cache (n.)1797, “hiding place,” from French Canadian trappers’ slang, “hiding place for stores” (1660s),

    Close enough

  9. Well, it’s easy to say “Do you speak Wu?” But the person you ask will stare at you incomprehendingly, even if they do, unless they happen to be a linguist. There are 80 million speakers of Wu, but they aren’t conscious of it.

  10. David Marjanović says:

    Wikipedia:

    This dialect family (and especially Southern Wu) is well-known among linguists and sinologists as being one of the most internally diverse among the spoken Chinese language families with very little mutual intelligibility among varieties within the family. […] some Wu varieties like Wenzhounese have gained notoriety for their incomprehensibility to both Wu and non-Wu speakers alike, so much so that Wenzhounese was used during the Second World War to avoid Japanese interception.

    Specifically…

    Reputation for Eccentricity

    Due to its high degree of eccentricity, the language is reputed to have been used during the Second Sino-Japanese War during wartime communication and in Sino-Vietnamese War for programming military cipher(code)[5][6][7][8] Due to its unique grammar, vocabulary, and pronunciation, the language is basically impossible for any non-local to understand.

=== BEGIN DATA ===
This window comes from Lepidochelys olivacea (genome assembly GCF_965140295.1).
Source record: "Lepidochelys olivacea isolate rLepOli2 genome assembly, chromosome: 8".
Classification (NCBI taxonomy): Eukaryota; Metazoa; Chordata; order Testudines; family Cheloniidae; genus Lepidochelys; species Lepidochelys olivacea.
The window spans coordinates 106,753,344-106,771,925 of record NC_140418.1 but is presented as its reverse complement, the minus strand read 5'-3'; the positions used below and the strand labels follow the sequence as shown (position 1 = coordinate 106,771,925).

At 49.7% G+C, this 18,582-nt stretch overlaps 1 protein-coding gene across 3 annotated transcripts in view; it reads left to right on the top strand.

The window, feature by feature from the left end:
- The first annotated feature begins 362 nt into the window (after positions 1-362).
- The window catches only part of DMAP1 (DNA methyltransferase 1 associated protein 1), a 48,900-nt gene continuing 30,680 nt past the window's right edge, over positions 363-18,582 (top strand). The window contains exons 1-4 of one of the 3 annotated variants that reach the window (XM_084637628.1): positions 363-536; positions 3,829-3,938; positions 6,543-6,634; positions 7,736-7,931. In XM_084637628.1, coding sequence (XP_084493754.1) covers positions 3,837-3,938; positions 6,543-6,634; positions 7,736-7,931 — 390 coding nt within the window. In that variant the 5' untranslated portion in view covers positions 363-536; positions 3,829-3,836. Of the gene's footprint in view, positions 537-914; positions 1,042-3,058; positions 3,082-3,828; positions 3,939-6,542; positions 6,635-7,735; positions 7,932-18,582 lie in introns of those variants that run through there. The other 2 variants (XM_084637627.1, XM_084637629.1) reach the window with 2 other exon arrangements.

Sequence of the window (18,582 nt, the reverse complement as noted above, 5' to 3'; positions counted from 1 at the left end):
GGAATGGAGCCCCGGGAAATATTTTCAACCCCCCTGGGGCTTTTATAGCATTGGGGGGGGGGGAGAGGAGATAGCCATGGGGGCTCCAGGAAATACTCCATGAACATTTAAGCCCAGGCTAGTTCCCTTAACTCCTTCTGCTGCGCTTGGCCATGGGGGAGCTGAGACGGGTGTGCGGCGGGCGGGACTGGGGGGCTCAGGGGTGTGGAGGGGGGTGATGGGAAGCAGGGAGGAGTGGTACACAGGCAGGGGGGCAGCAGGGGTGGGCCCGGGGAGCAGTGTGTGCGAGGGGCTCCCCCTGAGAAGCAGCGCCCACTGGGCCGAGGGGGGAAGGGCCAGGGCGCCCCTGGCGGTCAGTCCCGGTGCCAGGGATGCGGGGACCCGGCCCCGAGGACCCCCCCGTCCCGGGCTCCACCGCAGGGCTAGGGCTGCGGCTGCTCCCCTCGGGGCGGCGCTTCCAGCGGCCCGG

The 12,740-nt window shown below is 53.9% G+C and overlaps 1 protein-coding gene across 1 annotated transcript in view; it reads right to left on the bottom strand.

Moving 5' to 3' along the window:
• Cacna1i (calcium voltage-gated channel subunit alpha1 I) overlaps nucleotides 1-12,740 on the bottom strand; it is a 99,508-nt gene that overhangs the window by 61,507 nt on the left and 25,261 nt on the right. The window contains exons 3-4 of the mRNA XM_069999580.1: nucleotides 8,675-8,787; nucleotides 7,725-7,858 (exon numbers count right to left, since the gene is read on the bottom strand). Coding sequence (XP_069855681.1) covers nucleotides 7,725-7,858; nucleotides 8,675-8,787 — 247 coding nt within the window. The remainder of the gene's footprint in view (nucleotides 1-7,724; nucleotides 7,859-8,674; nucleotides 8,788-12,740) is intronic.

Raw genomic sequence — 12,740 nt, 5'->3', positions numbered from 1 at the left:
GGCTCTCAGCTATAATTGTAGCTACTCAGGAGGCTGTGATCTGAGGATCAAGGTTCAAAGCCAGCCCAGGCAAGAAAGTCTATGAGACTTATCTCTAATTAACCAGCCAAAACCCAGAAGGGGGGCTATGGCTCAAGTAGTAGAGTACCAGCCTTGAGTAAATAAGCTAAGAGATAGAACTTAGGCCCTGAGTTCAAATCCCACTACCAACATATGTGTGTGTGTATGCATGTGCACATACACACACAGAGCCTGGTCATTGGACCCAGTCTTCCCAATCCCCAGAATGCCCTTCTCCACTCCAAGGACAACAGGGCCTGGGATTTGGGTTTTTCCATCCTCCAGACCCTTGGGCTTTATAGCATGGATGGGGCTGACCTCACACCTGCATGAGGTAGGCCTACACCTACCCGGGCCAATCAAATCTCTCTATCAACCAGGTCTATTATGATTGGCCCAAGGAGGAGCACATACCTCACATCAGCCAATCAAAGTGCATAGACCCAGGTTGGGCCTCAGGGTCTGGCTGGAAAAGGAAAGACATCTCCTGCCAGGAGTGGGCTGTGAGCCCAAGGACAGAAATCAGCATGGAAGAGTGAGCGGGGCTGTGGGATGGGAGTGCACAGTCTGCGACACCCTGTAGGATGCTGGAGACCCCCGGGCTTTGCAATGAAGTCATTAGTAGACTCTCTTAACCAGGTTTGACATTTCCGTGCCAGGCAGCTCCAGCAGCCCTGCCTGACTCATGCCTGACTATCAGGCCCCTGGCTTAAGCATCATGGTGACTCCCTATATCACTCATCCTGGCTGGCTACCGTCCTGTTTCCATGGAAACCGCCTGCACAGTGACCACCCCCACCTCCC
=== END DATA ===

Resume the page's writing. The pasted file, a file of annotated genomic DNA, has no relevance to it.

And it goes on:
There is a common “fearless” rhymed saying in China that reflect this comprehension difficulty: “Fear not the Heavens, fear not the Earth, but fear the Wenzhou man speaking Wenzhounese.” (天不怕,地不怕,就怕温州人说温州话)

  11. There’s no settled term for Spanish. It’s both Español and Castellano. There’s no settled term for Serbo-Croatian either: it’s Serbian, Croatian and Bosnian depending the location.

  12. Ladino, Spanyol (Spanyolit in Israel), Judesmo…

  13. By any honest standard, Wu cannot be considered one single language. England-style or Iberia-style mutual intelligibility is usually only possible somewhere between the level of 片 and 小片 in Chinese dialectology. Now, of 片 there are six, and of 小片 a dozen.

  14. There’s no settled term for Spanish. It’s both Español and Castellano.

    There is a settled term in English, which is what I’m talking about. And in Spanish, there is a settled term in any given country.

  15. England-style or Iberia-style mutual intelligibility

    Those things weren’t available in England or Iberia either before modern education, and the only education in Wuland has been in either Classical Chinese or Mandarin, ever. If that’s the criterion of languagehood, there are huge areas where there are no languages spoken at allses.

  16. in Spanish, there is a settled term [for Spanish] in any given country